Fri, 30 April 2010
West Coast pianist Eric Muhler is one of those musicians who has been around seemingly forever, but never broken through to wide success. He began with a rock and blues background, before morphing into a top jazz keyboard player. The 1980’s saw Muhler performing as a member in two exceptional progressive jazz groups – the Mobius Band with guitarist Jim Slick, and Quiet Fire, with ex-Miles Davis guitarist Dave Creamer and saxophonist Larry Schneider. Muhler cites his time with Creamer as among his most broadening experiences, and there is little wonder why, since the guitarist has been called “absolutely the most fantastic guitar player alive in America…" by no less an authority than George Benson.
However, Muhler soon left the spotlight, marrying, earning a degree in English Literature, and then being a “house dad” for his daughters for a number of years. But he never stopped writing, or playing.
A new century has Muhler back on the scene, and a fine new CD, The Jury is Out. Podcast 181 features an interview I had with the pianist in late 2009, with songs from the many stages of his career, including:
Eric Muhler Quartet – “Punkly“ from The Jury is Out. His latest outing expands his core trio to a quartet with the addition of saxophonist Sheldon Brown,
Eric Muhler Quartet – “Sand Castles“ from The Jury is Out
Eric Muhler Trio – “Sand Castles” from Live at the Jazz School. This live recording shows the Muhler Trio - Muhler on Piano, Michael Wilcox on Bass, and Rob Gibson on Drums – able to use the trio format with great facility and verve. Muhler’s playing is reminiscent of McCoy Tyner as he steps out front and center.
Eric Muhler – “All of You” from Something New. He is equally adept at solo piano stylings, as here he turns in a contemplative and subtle start to a classic composition, and then takes off from there for a flight worthy of Keith Jarrett at his solo best.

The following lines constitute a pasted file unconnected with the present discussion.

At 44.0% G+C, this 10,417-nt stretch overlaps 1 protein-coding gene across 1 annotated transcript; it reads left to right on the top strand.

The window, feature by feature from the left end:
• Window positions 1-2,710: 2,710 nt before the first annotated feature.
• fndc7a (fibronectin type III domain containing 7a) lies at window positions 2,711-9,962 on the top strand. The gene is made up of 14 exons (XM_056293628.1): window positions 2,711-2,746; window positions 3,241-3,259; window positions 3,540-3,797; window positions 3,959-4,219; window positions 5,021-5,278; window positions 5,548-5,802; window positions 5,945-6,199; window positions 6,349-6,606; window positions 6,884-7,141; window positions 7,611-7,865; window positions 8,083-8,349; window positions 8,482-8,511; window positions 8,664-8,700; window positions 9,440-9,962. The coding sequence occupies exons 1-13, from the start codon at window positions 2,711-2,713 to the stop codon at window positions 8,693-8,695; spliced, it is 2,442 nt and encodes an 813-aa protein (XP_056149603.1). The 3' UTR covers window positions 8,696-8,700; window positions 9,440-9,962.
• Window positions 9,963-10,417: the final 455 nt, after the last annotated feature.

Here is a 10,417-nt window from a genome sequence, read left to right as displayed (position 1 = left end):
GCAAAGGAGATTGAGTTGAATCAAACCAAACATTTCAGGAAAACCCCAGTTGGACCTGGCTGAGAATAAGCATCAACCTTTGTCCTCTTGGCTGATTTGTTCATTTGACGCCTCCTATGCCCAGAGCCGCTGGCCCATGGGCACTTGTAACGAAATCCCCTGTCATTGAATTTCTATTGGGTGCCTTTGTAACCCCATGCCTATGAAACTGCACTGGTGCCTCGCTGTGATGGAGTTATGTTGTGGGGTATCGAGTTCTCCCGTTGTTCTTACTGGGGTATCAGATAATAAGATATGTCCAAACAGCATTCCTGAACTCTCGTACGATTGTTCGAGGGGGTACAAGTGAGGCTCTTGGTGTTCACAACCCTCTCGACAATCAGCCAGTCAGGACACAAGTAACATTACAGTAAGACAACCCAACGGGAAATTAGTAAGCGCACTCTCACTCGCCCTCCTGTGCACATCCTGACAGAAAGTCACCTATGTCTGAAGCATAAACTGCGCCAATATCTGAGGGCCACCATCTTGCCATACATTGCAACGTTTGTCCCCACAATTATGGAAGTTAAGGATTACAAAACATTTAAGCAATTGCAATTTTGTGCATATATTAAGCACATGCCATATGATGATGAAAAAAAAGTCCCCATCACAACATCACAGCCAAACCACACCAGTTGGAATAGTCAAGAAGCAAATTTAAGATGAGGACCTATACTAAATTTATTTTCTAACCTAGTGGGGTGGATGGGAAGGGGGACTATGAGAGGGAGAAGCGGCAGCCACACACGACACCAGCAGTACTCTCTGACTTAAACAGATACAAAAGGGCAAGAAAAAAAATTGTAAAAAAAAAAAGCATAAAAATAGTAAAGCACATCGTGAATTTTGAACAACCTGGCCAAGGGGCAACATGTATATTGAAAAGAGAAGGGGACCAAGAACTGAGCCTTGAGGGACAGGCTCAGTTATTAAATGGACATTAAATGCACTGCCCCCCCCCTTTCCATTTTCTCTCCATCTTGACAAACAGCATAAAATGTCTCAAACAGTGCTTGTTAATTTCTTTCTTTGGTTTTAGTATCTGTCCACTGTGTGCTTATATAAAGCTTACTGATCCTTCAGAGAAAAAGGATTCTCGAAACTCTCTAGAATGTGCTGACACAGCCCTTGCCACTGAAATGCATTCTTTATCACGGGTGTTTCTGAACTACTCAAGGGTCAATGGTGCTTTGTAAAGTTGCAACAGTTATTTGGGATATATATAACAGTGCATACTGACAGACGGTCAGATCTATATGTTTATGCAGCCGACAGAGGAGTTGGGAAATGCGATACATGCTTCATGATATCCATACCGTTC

Fri, 30 April 2010
It’s almost May, but that doesn’t mean we shouldn’t spin a new version of the Vernon Duke-Yip Harburg standard “April in Paris”. Click here to listen to cabaret stars Kenny Soderblom and his wife, Leah McCoy Soderblom, sing a simple but stirring version of the classic.
April in Paris is the title of their latest CD, and it’s full of well-known songs, touching on Michel Legrand (“How Do You Keep the Music Playing”), Henry Mancini (“Moon River”) , and Brazilian gems from Antonio Carlos Jobim (“Caminhous Cruzados”) and Ivan Lins (“The Island”). Kenny Soderblom blows a warm and inviting sax, and the The rhythm section of Mark Neuenschwander (bass), LaRue Nickelson (guitar) and Chuck Parr on drums band, swings subtly behind him. The sax solo on “You Stepped Out of a Dream” is particularly memorable.
Leah Soderblom’s vocals are without pretention or pyrotechnics, as she settles for a romantic glow around the material. She is obviously comfortable with the material, and yet never lets it get stale. Her tongue is firmly in cheek with a closing medley of “Lulu’s Back in Town/Spinning Wheel”, and her approach to “How Do You Keep the Music Playing” is unique and memorable.
According to the wonderful web site Jazzstandards.com, “April in Paris,” first appeared in the 1932 Broadway revue Walk a Little Faster. This was the first time Vernon Duke had written a complete score for a show, and “April in Paris” was not originally a part of it. Set designer Boris Aronson had created a Left Bank setting for a number, and the producers wanted a romantic song. Duke and some friends and collaborators were having a discussion when someone (purportedly Dorothy Parker) expressed a longing to be in Paris during the month of April. The rest, as they say, is history.
Category:general -- posted at: 4:06am EDT